Films that are biographical are known for being quite emotional – you’re taken on a journey through someone’s life, usually from their perspective, you become attached and the big ending happens and you’re left contemplating life. Millennium Actress is no different. 


Millennium Actress is the 2001 film, directed by Satoshi Kon (Perfect BluePaprikaTokyo Godfathers) which focuses on merging reality and the imagination. It follows two filmmakers (Genya Tachibana and Kyoji Ida) on their quest to interview and produce a film of retired actress Chiyoko Fujiwara, a former star of the now bankrupt Ginei Studios. A simple idea, perhaps, but it’s done beautifully, as expected of Kon’s work.

The beauty is first shown in the first couple of scenes. The film starts with Genya Tachibana sat in an office of what we can assume to be a part of Ginei Studios, watching footage of Fujiwara’s films. As he rewinds the tape, we have a sneak peek of what’s to come within Millennium Actress, with the title of the film fading in as we watch the tape rewinding. The scene transitions into one showing a journey using the same pattern made by the blurred lines of the tape rewinding as what can be seen to be a tunnel and this style of seamless transitioning is seen throughout the film. Clips of Tachibana’s reality fade into clips of Fujiwara’s films and they fit perfectly, like a jigsaw puzzle being put together. Not only that, the fact that Fujiwara’s films fit well with the reality that is set, arguably, in the time period the audience is sat in, adds to the reminiscing-like feeling that Kon places onto the viewer, and this is particularly noticeable when the viewer is able to see how Tachibana is looking out of the van’s window deep in thought.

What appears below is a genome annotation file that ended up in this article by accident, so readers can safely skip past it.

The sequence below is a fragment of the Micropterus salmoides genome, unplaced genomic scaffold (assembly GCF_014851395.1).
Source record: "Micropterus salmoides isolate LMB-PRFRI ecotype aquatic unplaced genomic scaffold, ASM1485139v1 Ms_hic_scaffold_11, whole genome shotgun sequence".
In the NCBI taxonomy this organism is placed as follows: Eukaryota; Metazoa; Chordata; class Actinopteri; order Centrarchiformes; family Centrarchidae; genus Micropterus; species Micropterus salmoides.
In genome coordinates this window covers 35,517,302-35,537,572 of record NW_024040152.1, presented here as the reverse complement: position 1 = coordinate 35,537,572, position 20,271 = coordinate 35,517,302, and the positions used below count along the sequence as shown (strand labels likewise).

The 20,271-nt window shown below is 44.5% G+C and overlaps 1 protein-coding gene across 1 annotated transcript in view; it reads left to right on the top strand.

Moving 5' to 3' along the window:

The scenery within Millennium Actress is something that cannot go unnoticed. How Kon progresses from a bright and colourful cityscape to one destroyed by warfare, all whilst having a seamless transition of having a van involved, really puts things into perspective for the viewer – it gives the viewer perspective on when Fujiwara was an actress, what sort of movies she was involved in, but also context of the history of not only that city, but Japan and the world as whole. It gives insight on what the cinema was like then, insight on what lives were actually like.  The colours used within the different types of scenery, whether it’s a cityscape or the bamboo-lined path to Fujiwara’s house, all make it seem so reminiscent – a common theme within this movie, but it works so well and makes the entire setting idyllic in some sort of, arguably, manipulative way. However, if it’s all so reminiscent, what happens when the film enters a flashback of Fujiwara’s movies? Well, the colours turn to add some, at times slightly sepia-like, faded tones – something that works really well and makes the entire film look incredibly pretty.


The soundtrack is also something you can’t avoid being aware of.  As with the majority of Satoshi Kon’s films, the soundtrack is a masterpiece in itself. The music in Millennium Actress is as nostalgic as the visuals, but there’s somewhat of a twist in the effects. As nostalgic as it sounds, the soundtrack can also sound futuristic and, acting as an oxymoron, these two feelings seem to come together to produce perfection. The music has an oriental sound to it, with at times a horror-movie feel to it. There’s so many different sounds within the OST that there’s pretty much a piece of music in it for everyone to enjoy.